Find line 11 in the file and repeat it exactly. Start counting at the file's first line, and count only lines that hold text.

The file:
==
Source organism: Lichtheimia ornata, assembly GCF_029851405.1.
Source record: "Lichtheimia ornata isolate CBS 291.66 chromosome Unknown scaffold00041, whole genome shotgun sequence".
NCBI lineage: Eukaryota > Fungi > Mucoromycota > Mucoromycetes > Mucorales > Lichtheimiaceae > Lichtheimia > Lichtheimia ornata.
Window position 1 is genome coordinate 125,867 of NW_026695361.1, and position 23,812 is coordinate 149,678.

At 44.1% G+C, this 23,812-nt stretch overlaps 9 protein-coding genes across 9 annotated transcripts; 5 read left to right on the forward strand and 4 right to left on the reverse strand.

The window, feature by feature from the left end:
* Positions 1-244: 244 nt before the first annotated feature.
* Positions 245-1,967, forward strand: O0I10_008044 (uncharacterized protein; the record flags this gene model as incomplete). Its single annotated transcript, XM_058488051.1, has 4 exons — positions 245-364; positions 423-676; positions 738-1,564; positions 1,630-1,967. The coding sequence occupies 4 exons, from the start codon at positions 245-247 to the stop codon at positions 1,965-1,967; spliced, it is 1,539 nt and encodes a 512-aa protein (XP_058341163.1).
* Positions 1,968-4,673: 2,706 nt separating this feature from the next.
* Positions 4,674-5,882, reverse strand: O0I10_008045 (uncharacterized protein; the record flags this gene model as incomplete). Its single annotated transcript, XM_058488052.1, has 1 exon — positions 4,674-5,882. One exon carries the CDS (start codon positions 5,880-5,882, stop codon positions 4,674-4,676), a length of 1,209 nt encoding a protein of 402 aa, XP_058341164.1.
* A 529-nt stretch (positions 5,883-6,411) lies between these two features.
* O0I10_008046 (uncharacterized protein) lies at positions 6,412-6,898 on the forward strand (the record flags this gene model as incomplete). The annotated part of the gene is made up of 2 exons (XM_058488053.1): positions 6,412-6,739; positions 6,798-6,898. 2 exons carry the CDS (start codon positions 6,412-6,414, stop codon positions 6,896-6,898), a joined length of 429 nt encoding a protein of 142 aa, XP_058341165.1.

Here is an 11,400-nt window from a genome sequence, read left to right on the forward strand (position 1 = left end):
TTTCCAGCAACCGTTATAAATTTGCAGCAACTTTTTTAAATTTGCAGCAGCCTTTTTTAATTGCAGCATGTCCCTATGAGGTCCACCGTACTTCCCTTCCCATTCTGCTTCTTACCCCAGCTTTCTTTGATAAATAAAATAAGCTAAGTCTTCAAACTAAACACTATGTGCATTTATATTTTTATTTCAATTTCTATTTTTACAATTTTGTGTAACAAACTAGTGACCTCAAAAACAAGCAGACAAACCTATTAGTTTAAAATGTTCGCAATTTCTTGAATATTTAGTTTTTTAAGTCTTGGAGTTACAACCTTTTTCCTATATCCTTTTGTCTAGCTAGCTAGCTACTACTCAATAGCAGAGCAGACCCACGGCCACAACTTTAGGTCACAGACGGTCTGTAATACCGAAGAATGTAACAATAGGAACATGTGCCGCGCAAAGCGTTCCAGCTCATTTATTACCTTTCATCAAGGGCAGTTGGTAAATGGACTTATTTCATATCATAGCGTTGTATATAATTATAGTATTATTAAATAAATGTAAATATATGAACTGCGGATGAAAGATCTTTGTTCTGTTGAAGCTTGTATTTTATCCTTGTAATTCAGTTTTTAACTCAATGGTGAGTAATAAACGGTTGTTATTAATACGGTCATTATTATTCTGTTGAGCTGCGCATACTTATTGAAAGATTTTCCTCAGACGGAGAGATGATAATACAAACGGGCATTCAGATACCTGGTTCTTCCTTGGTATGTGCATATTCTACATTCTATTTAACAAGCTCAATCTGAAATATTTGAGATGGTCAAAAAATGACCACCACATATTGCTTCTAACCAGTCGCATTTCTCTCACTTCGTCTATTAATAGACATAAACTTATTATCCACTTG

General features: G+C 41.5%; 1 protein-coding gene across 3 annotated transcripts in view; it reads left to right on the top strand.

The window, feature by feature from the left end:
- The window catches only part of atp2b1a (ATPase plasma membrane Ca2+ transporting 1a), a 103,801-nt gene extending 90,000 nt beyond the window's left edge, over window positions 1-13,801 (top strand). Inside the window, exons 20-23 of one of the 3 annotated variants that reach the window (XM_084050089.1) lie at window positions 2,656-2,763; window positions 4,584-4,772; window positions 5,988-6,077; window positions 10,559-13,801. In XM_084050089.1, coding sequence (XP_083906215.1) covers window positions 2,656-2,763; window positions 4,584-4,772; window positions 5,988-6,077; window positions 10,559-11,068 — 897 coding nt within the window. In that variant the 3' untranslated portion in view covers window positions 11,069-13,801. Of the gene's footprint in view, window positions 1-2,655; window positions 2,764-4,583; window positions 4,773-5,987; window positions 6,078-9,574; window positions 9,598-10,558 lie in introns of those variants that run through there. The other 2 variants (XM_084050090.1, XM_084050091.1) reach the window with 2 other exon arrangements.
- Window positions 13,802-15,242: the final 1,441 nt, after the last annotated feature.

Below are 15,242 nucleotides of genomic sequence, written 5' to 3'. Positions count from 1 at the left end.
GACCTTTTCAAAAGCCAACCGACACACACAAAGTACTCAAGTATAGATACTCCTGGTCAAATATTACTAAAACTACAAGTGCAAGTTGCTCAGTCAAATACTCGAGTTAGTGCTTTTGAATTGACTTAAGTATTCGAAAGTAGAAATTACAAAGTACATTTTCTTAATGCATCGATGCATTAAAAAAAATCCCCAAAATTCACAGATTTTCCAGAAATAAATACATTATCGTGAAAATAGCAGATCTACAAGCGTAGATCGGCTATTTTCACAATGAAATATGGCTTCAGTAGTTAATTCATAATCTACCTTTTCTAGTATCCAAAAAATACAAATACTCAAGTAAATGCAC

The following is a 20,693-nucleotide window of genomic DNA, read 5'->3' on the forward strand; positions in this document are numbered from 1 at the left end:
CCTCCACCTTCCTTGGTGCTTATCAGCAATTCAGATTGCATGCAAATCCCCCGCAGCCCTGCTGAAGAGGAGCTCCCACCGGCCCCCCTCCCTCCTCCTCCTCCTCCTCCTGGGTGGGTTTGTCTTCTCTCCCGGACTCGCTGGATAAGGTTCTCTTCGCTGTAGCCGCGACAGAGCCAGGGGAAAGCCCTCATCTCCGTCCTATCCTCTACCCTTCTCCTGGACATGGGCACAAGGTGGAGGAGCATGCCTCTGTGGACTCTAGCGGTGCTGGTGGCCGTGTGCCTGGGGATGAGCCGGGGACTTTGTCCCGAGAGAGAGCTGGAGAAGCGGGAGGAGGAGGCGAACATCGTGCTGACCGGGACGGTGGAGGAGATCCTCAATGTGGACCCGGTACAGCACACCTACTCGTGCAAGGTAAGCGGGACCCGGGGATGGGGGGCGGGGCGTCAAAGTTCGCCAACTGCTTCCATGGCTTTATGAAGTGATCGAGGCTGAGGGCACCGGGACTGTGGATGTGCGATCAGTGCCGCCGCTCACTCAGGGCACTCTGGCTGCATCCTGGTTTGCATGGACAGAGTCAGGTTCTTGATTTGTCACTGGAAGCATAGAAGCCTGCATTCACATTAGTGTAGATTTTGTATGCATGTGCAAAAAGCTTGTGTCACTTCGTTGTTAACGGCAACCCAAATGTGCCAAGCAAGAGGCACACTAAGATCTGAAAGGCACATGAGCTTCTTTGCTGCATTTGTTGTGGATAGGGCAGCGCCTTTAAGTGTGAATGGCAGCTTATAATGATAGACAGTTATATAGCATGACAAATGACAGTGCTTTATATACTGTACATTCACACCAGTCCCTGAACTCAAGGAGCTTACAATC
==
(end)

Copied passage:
* A 529-nt stretch (positions 5,883-6,411) lies between these two features.